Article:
Maybe the idea of slinging a weapon into the air freaks you out a bit. You wouldn't be the first to fear injuring somebody else, least of all yourself, with such a humungous tool. That being said, the restaurant is extremely proactive in clearing the grounds for clean, safe fun, and the waiver customers sign runs down the sport's do's and don'ts. Another pro tip from the folks at Crave? Larger crowds mean more fun, so gather as many friends as you can for the ultimate night out.  

9. These menu items keep customers coming back

Brats and barbecue are what diners go bonkers over when eating out at Crave, should the eatery's name not give it away. But what, specifically, are customers hyping up off the menu? You can't blame us for asking. A newer chain can be difficult to navigate since the restaurant is still making a name for itself and lacks the media coverage of its well-established competitors. Consumer feedback, in this case, matters a lot. The verdict? Not one, but two concoctions are catching a fan following of their own, and it's a location in Canton, Michigan, that has the tasty details.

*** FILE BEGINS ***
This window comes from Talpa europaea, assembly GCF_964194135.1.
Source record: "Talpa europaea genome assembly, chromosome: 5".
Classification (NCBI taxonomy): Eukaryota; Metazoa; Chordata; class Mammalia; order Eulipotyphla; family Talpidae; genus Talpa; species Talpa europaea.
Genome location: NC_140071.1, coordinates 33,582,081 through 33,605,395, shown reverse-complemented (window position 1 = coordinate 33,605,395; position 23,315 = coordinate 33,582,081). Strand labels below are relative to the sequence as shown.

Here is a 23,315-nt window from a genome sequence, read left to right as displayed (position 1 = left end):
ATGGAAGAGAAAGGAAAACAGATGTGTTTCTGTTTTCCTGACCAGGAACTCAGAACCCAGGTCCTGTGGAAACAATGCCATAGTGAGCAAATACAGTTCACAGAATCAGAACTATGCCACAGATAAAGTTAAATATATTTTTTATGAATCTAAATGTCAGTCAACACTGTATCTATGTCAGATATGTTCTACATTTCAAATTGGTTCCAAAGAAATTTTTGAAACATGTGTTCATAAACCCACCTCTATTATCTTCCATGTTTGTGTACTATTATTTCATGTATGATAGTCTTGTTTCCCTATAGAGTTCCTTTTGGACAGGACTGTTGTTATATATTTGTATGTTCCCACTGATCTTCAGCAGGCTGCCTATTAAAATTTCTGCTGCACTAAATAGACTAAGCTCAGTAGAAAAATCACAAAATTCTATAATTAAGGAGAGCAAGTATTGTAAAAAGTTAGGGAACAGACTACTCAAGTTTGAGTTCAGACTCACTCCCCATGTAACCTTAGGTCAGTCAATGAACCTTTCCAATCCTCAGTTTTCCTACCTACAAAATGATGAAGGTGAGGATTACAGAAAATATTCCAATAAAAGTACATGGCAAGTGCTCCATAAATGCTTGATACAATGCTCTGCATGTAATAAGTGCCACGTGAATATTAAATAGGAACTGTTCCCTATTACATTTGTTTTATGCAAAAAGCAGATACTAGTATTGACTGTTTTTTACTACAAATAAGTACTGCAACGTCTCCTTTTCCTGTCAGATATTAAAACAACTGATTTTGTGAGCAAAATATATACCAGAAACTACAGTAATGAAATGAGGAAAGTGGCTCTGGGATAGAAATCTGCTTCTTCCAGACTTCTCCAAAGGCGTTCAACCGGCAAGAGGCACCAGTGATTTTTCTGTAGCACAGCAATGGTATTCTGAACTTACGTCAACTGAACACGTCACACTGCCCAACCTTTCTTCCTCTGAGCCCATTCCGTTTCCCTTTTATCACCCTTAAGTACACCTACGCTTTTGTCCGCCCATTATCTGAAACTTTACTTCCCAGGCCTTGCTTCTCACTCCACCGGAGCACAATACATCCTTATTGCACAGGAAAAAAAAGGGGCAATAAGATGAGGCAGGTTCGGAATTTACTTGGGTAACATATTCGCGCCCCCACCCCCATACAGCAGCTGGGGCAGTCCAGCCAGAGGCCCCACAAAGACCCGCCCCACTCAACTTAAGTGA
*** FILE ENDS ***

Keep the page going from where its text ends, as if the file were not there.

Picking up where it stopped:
Apparently, thumbs are going all the way up for Crave Hot Dogs & BBQ's Memphis Dog and Mac 'N Brisket bowl. The signature hot dog channels the barbecue style big in Tennessee with juicy pulled pork and coleslaw, and ticks all the boxes for a best-seller. The bowl, on the other hand, is a deconstructed twist on the fan-favorite Mac 'N Brisket sandwich. Arriving in a cast-iron pan like a baked macaroni and cheese, it's doused in orange cheddar cheese, smoked brisket, and a slick coating of barbecue sauce as a sticky final touch. 

10. Food trucks bring Crave's food to the road